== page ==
Pakistan’s Economic Crisis

Pakistan is going through financial woes. The Government’s external debt sits at over 100 billion dollars [up significantly since 2017], while foreign currency reserves hovered in the range of 15 billion last July. To make matters worse, the Central Bank of Pakistan has been raising the interest rate in the last moths, from an initial rate of 6 percent up to 13.25 percent. In a recent article on Erdogan’s monetary policy ideas, I explained why spiking the interest rate isn’t wise. At the same time, private sector debt has gone up by more than a quarter since 2018. In July it started to dip a little. And for the current year, Pakistan’s industrial production has done nothing except to shrink as we see below.

 Before we move on to the political and policy side of things, let’s have a look at Pakistan’s sectoral balances as percentage of GDP. Starting with 2016, the foreign sector received a larger chunk of the Government’s fiscal deficit funds, while the domestic private sector’s net share of it dropped significantly.

The Government of Imran Khan has only been in power for several months; and the rising inflation [reaching over 10 percent in July] during this period has been blamed on the former administration. People at grassroots aren’t blaming Khan for the problems, and they still have hope his Government will fix the economy. The IMF approved a three year 6 billion dollar loan “to support Pakistan’s economic plan, which aims to return sustainable growth to the country’s economy and improve the standards of living.” Despite pledging not to seek IMF assistance, Khan changed his mind… and earned himself the nickname of prime minister of U-turns. He also seeks foreign investment to get out of the crisis; so much so, in fact, that Khan, in an interview with Al Jazeera on the issue of Chinese reeducation camps for its Muslim minority [the Uyghurs], said he doesn’t know anything about it. Instead, Khan underlined the great business relationship between the two countries, naming China “the best friend” for Pakistan. Beijing doesn’t forget state partners who remain loyal, so I expect Chinese investment will ramp up in a timely fashion.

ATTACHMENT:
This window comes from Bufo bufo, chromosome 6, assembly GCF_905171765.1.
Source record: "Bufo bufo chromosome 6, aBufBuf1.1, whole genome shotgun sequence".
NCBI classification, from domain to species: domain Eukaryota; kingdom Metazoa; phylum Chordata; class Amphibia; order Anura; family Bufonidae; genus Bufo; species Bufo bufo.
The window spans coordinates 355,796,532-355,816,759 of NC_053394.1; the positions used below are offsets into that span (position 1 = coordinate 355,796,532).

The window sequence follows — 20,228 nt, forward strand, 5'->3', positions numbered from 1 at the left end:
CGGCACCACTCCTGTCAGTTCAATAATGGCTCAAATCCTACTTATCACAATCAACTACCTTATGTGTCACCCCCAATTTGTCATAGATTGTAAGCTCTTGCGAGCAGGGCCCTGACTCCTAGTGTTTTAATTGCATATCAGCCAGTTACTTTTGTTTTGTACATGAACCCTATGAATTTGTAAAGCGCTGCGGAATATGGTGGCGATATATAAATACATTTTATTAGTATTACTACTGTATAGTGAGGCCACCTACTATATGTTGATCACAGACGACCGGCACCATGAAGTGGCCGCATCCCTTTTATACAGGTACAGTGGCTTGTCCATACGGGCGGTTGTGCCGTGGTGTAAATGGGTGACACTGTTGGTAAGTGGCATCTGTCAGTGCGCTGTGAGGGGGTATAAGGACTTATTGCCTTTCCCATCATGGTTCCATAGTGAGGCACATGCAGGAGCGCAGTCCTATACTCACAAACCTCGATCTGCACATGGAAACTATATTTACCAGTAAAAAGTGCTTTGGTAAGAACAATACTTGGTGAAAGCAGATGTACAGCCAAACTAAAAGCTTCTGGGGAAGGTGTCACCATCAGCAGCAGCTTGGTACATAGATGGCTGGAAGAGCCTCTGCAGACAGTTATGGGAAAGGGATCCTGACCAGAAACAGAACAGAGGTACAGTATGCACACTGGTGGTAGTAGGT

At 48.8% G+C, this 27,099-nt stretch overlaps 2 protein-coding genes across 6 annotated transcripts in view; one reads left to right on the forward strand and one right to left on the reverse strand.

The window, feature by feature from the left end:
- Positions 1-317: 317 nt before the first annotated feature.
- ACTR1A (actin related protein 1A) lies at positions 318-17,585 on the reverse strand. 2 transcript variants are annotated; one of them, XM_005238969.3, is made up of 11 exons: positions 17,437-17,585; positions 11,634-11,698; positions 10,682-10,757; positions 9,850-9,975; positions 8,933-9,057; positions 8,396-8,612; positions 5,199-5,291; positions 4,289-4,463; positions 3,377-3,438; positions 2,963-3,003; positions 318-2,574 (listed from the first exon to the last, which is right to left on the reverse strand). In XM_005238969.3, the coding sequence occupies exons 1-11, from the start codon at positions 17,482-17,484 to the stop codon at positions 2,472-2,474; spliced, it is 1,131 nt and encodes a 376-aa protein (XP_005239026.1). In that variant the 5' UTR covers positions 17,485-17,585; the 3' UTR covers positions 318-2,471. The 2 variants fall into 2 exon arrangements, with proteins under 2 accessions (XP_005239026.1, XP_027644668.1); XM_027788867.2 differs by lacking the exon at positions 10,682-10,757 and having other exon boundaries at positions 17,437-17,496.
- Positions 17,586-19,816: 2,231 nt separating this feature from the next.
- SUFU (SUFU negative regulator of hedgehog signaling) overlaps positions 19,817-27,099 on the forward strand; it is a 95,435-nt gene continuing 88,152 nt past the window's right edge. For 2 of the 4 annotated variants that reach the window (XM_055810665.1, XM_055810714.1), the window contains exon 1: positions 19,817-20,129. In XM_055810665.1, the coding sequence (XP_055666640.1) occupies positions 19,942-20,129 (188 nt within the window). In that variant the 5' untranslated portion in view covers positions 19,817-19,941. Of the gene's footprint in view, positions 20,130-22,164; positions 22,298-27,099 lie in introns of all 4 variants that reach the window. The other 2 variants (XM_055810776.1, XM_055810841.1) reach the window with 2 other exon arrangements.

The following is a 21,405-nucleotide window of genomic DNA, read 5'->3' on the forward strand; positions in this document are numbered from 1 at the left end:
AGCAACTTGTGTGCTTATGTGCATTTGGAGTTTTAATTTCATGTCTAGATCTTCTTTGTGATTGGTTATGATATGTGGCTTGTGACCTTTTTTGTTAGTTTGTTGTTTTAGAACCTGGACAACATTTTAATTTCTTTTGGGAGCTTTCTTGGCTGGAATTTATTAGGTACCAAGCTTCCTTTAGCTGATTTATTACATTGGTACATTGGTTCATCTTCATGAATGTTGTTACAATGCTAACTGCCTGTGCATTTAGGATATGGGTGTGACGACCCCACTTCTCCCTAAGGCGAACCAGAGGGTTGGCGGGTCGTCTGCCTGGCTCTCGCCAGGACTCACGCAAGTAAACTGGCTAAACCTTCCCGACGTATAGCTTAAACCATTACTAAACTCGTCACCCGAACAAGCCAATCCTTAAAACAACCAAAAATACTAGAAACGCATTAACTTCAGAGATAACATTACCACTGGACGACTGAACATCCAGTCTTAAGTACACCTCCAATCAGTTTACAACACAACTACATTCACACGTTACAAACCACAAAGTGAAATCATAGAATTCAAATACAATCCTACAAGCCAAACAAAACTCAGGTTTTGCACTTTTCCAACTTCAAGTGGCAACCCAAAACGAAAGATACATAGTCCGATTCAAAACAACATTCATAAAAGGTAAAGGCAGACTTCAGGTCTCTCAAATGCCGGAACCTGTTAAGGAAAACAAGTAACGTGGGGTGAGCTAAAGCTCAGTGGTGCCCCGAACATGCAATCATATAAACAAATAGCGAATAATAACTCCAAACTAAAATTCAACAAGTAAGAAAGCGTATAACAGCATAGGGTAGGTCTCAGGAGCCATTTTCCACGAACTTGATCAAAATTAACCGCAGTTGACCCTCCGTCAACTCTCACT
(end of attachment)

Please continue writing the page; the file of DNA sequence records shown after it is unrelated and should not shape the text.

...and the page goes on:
As a side note, here’s a list of countries [Blue] who condemned China for its interment camps destined for its Muslim minority, countries [Dark] who praised China for its human rights record, and countries [Red] who abstained from doing one or the other.

For the next year, the Government budget will have to be made up according to IMF conditions, which means that austerity is in order. People fear a rise in taxes and there’s talk about potential strikes due to layoffs. When we look at the tax changes in recent years, we observe three things. The personal income tax rate in Pakistan has remained, on average, 20 percent. But the corporate tax rate has gone down in 2014 [from 35 to 34], and by another percentage point in each subsequent year. It stabilized at 31 percent in 2017. While the sales tax went from 16 to 17 percent in 2014 and remains so. Now, all these taxes are regressive, and they should be abolished. As always, the fiscal advice I give is: land-value capture + untaxing wealth creation [labor, buildings, sales, and enterprise] + asset side rules for the banking sector in order to combat financial speculation + permanent zero interest rate policy to further minimize cost pressures on output. Khan’s administration will, no doubt, levy austerity policies to comply with the IMF’s desires. If they’re prudent, they’ll be able to cut more into the fat and less into the muscles and organs of the economy.

By Serban V.C. Enache
Source: Hereticus Economicus

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